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CODEPINK’S Co-Founder And Ben & Jerry’S Co-Founder Protest Prosecution Of Julian Assange

Washington, D.C. – Ben Cohen, co-founder of Ben & Jerry’s, and Jodie Evans, co-founder of CODEPINK, have been arrested for blocking the entrance to the Department of Justice. Cohen and Evans arrived in Washington, D.C. to protest the US government’s prosecution of Wikileaks publisher Julian Assange, who has been indicted on 18 charges for the publication of the Afghan War Diary and the Iraq War Logs, which uncovered war crimes, torture, and civilian deaths perpetrated by the US government.

“It’s outrageous. Julian Assange is nonviolent. He is presumed innocent. And yet somehow or other, he has been imprisoned in solitary confinement for four years. That is torture….He revealed the truth, and for that he is suffering, and that’s we we need to do whatever we can to help him, and to help preserve democracy, which is based on freedom of the press,” Ben Cohen said during the demonstration. “It seems to me that, right now, unless things change, and unless we change them, freedom of the press is going up in smoke.”

“Why do we have freedom of press? Because there needs to be someone reporting the truth about the violence of power….When you don’t have freedom of the press and no one’s telling the truth, it weaponizes your capacity to feel, to have compassion and empathy. Because if you don’t have the full story and if your heart is being manipulated with lies, then we’re all lost. How can we have peace in the world if we’re just drowning in lies?” Jodie Evans said.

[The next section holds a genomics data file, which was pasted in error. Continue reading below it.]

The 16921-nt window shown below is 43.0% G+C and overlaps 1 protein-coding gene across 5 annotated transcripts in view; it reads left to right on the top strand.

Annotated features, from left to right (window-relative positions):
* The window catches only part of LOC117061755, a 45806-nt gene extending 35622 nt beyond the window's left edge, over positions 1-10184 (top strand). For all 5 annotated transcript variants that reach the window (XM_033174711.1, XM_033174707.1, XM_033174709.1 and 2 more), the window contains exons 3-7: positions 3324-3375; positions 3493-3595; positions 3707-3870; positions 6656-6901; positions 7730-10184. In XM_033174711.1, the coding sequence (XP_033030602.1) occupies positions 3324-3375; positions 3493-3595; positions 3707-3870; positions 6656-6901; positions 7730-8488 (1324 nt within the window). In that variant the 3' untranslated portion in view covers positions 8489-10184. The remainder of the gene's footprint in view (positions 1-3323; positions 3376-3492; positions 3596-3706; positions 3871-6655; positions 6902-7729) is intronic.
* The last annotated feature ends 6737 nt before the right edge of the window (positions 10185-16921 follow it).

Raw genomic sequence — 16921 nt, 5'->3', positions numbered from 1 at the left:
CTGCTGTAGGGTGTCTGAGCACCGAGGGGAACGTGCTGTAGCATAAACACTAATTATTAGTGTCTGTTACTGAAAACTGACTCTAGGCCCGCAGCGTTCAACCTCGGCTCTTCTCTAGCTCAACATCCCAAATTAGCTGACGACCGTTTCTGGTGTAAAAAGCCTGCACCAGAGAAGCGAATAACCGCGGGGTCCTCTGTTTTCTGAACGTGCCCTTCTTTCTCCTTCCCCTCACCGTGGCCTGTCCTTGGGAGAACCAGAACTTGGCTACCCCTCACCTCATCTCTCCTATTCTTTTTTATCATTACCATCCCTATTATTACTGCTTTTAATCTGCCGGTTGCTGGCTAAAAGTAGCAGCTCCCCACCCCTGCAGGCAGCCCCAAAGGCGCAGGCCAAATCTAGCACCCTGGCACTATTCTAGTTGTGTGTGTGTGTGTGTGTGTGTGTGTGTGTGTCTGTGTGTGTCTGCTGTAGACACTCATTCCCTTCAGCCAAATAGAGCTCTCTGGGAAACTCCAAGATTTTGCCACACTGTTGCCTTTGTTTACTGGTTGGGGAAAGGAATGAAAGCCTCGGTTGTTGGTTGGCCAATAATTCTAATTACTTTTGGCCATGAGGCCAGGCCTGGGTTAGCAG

Cohen and Evans asked to enter the Department of Justice to discuss their attack on the freedom of press. Security guards denied them access. They proceeded to sit peacefully in the entrance until DC Metropolitan Police arrested them.

View photographs of the action arrest here, here, here, and here.

Members of Congress, world leaders, as well as major publishers, have urged the Department of Justice to drop the charges against Julian Assange due to the threat it poses to the First Amendment and press freedom.

The Obama administration declined to indict Assange because it would risk criminalizing basic journalistic activities that every mainstream media outlet engages in on a regular basis.

This month, UK High Court Judge Jonathan Swift rejected Assange’s most recent appeal, pushing him ‘dangerously close’ to extradition. The Australian government, where Assange is a citizen, is currently working through diplomatic channels to end Assange’s incarceration, while his legal team continues the appeal process.

Julian Assange is currently confined in Belmarsh’s maximum-security prison in London and has been since April 2019. If extradited, he will face up to 175 years in prison.

 

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